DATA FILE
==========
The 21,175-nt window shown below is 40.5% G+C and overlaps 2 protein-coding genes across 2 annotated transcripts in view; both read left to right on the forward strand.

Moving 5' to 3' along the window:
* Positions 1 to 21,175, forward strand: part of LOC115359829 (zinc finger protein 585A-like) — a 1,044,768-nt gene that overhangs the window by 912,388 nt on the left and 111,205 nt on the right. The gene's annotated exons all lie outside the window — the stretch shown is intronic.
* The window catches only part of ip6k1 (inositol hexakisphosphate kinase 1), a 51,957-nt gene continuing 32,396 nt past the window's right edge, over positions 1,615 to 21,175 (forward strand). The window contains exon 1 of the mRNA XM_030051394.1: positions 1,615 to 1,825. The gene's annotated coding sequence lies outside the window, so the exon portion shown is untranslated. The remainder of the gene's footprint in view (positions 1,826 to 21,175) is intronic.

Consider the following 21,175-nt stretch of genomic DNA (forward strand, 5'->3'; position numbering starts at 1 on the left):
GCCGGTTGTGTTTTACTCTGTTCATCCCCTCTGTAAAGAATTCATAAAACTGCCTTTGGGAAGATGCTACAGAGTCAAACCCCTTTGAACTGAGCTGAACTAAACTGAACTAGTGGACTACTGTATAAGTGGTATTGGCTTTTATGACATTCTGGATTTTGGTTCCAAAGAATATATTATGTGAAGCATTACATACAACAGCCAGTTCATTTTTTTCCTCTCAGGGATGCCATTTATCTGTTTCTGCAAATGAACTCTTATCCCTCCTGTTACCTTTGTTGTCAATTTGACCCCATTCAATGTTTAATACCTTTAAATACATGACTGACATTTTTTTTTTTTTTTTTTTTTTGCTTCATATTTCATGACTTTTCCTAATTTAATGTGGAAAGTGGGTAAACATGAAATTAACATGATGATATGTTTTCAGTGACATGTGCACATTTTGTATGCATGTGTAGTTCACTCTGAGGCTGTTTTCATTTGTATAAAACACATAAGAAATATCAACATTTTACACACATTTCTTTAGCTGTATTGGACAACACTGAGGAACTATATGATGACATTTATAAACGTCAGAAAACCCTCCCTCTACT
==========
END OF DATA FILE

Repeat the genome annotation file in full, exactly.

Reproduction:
The 21,175-nt window shown below is 40.5% G+C and overlaps 2 protein-coding genes across 2 annotated transcripts in view; both read left to right on the forward strand.

Moving 5' to 3' along the window:
* Positions 1 to 21,175, forward strand: part of LOC115359829 (zinc finger protein 585A-like) — a 1,044,768-nt gene that overhangs the window by 912,388 nt on the left and 111,205 nt on the right. The gene's annotated exons all lie outside the window — the stretch shown is intronic.
* The window catches only part of ip6k1 (inositol hexakisphosphate kinase 1), a 51,957-nt gene continuing 32,396 nt past the window's right edge, over positions 1,615 to 21,175 (forward strand). The window contains exon 1 of the mRNA XM_030051394.1: positions 1,615 to 1,825. The gene's annotated coding sequence lies outside the window, so the exon portion shown is untranslated. The remainder of the gene's footprint in view (positions 1,826 to 21,175) is intronic.

Consider the following 21,175-nt stretch of genomic DNA (forward strand, 5'->3'; position numbering starts at 1 on the left):
GCCGGTTGTGTTTTACTCTGTTCATCCCCTCTGTAAAGAATTCATAAAACTGCCTTTGGGAAGATGCTACAGAGTCAAACCCCTTTGAACTGAGCTGAACTAAACTGAACTAGTGGACTACTGTATAAGTGGTATTGGCTTTTATGACATTCTGGATTTTGGTTCCAAAGAATATATTATGTGAAGCATTACATACAACAGCCAGTTCATTTTTTTCCTCTCAGGGATGCCATTTATCTGTTTCTGCAAATGAACTCTTATCCCTCCTGTTACCTTTGTTGTCAATTTGACCCCATTCAATGTTTAATACCTTTAAATACATGACTGACATTTTTTTTTTTTTTTTTTTTTTGCTTCATATTTCATGACTTTTCCTAATTTAATGTGGAAAGTGGGTAAACATGAAATTAACATGATGATATGTTTTCAGTGACATGTGCACATTTTGTATGCATGTGTAGTTCACTCTGAGGCTGTTTTCATTTGTATAAAACACATAAGAAATATCAACATTTTACACACATTTCTTTAGCTGTATTGGACAACACTGAGGAACTATATGATGACATTTATAAACGTCAGAAAACCCTCCCTCTACT